Mr. Ramos

Writing for the Sciences

May 7, 2015

Just What the Doctor Ordered:
The Over-Diagnosis of Depression

Depression is one of the most common mental illnesses in the world. With
15 million adults suffering from the illness every year in the United States alone, this disease is far from delusive. More so, the number of adults suffering from depression is estimated to be much greater considering that the illness remains undiagnosed for a large chunk of the affected population. Well, what exactly is depression? Falsely believed to be temporary sadness, depression is in fact a mental state that debilitates behavior, physical health, and individual thoughts. Therefore, patients who do suffer from depression should be receiving immediate and proper diagnosis to promote quick and effective treatment. Interestingly, in the last 30 years, the number of people diagnosed with depression has quadrupled. Does this mean that world population is developing a global mental illness? No, it means that depression is being misdiagnosed as well as over-diagnosed. Depression over-diagnosis is an ongoing predicament in many countries that -like almost all other over-diagnoses-can lead to serious consequences. However, there are some who oppose that over-diagnosis is actually happening. Furthermore, the same opposition believes that over-diagnosis wouldn’t be a problem considering that depression treatment is not economically exhausting and that patient mentality can only improve from depression treatment. Meanwhile, the truth is that over diagnosing depression is a reality that is costing the United States unnecessary billions, and it is a danger to patients due to the malignant side effects of depression medication and treatments.
Is Over-Diagnosis a thing?
To begin understanding the misdiagnoses and over-diagnosis of depression, one must analyze the criteria by which professionals assess patients. Prior to 1980, depression was either melancholic (classified by sad mood) or neurotic (classified by stress)[1]. This classification was described in the American Psychiatric Association Diagnostic and Statistical Manual (DSM) second revision. After 1980 however, the American Psychiatric Association revised the DSM for the third time. This third revision divided depression in major and minor disorders Major depression, of course, refers to a longer term and more serious mental illness. However, it wasn’t this new division of the mental illness that led to over-diagnosis, but rather the low criteria required for patients to actually be diagnosed [1], [2]. According to DSM III (third revision), patients had to display a “sad” or “blue mood” for only two weeks as well as increased fatigue and a change in sleep patterns [1]. It wasn’t until 1994 that a stricter criterion was promoted through DSM IV (fourth revision) due to further psychiatric studies and advances [1], [2], [3].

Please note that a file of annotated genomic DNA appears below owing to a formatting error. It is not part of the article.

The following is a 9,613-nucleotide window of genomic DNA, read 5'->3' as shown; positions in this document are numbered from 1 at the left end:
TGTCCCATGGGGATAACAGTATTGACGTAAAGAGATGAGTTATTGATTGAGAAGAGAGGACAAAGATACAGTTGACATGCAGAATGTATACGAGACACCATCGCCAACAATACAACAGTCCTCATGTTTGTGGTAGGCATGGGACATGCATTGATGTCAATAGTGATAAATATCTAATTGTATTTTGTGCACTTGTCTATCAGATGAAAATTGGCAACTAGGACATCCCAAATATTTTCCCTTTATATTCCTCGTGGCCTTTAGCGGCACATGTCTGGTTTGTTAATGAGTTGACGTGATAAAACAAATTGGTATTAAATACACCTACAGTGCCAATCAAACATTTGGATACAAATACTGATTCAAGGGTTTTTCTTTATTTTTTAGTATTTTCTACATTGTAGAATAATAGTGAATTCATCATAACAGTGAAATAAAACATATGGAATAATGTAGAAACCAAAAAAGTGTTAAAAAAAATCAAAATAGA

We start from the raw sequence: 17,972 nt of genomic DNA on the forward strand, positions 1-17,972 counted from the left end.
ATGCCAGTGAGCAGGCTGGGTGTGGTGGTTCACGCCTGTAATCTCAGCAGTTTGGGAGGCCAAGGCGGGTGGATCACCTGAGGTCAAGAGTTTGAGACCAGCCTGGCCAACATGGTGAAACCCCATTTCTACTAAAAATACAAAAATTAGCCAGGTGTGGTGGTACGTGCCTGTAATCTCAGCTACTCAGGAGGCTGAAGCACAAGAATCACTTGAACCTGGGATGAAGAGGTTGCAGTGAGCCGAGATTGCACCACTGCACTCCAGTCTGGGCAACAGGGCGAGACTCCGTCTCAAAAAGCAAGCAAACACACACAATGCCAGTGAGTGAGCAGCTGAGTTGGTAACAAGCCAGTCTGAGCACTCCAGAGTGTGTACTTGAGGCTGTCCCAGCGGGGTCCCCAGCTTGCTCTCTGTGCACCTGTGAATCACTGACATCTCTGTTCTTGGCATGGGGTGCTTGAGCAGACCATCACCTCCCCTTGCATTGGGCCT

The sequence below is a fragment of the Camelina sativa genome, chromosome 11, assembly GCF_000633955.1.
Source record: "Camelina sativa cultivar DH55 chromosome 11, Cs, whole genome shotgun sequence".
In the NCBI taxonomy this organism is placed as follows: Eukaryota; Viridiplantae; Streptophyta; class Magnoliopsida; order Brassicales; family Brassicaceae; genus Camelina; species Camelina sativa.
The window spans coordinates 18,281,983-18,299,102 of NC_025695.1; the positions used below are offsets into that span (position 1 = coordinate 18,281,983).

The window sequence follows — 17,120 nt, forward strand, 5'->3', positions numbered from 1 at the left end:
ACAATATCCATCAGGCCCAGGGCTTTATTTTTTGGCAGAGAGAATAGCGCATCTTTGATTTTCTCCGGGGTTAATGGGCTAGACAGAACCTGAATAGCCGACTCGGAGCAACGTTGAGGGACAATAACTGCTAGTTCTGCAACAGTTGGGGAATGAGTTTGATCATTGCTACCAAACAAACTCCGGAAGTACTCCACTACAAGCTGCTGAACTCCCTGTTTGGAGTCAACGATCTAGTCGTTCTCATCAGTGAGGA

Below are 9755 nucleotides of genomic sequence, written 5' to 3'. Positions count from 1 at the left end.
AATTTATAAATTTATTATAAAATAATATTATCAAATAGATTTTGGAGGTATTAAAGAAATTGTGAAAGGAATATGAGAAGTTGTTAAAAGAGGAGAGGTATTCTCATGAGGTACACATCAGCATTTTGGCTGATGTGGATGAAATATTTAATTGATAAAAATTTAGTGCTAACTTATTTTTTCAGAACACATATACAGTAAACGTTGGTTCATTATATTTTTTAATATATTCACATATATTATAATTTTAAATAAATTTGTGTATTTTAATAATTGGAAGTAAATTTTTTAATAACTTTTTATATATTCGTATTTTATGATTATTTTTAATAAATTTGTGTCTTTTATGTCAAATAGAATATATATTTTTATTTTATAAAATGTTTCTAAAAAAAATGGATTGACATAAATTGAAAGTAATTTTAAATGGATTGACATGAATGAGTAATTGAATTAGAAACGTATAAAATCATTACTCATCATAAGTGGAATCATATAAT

With this brief history of DSM criteria presented, we can now assess the prevalence of depression diagnoses through DSM. DSM III, with its surprisingly low requirements, caused a jump in number of people diagnosed with depression [1], [2]. Furthermore, when diagnosed with either major or minor depression under these criteria, patients receive medical coverage for all kinds of prescription [2], [4]. Therefore, patients who may have been experiencing temporary sadness could be diagnosed with depression and begin taking extensive medication that they don’t even need. This however, was prior to the 1994 DSM revision that we continue to use today.
DSM IV, unlike DSM III of the past, requires that patients express depressed moods, fatigue, insomnia, weight changes, etc. nearly everyday for 12 months, unlike the two weeks required in DSM III [3]. This advancement in criteria was directly due to advancement in our own psychiatric knowledge about depression illness [1]. With the stricter DSM IV, we can assume that depression diagnoses will be limited to those only affected by the serious mental illness and not to anyone who isn’t, right? Wrong. In a study conducted by John Hopkins University in 2013, it was found that 38.4 % of 5000 adults diagnosed with depression actually met the 12-month criteria described in DSM IV. That means that about 3000 people in this study believed they were depressed due to their clinicians’ misdiagnoses, and were taking heavy prescription drugs. In patients who were 65 years or older, 6 out 7 people actually met the 12-month criteria [5].
The reason behind such staggering numbers of over-diagnosed patients is that mental health professionals in the U.S. tend not to perform the formal interview prescribed by DSM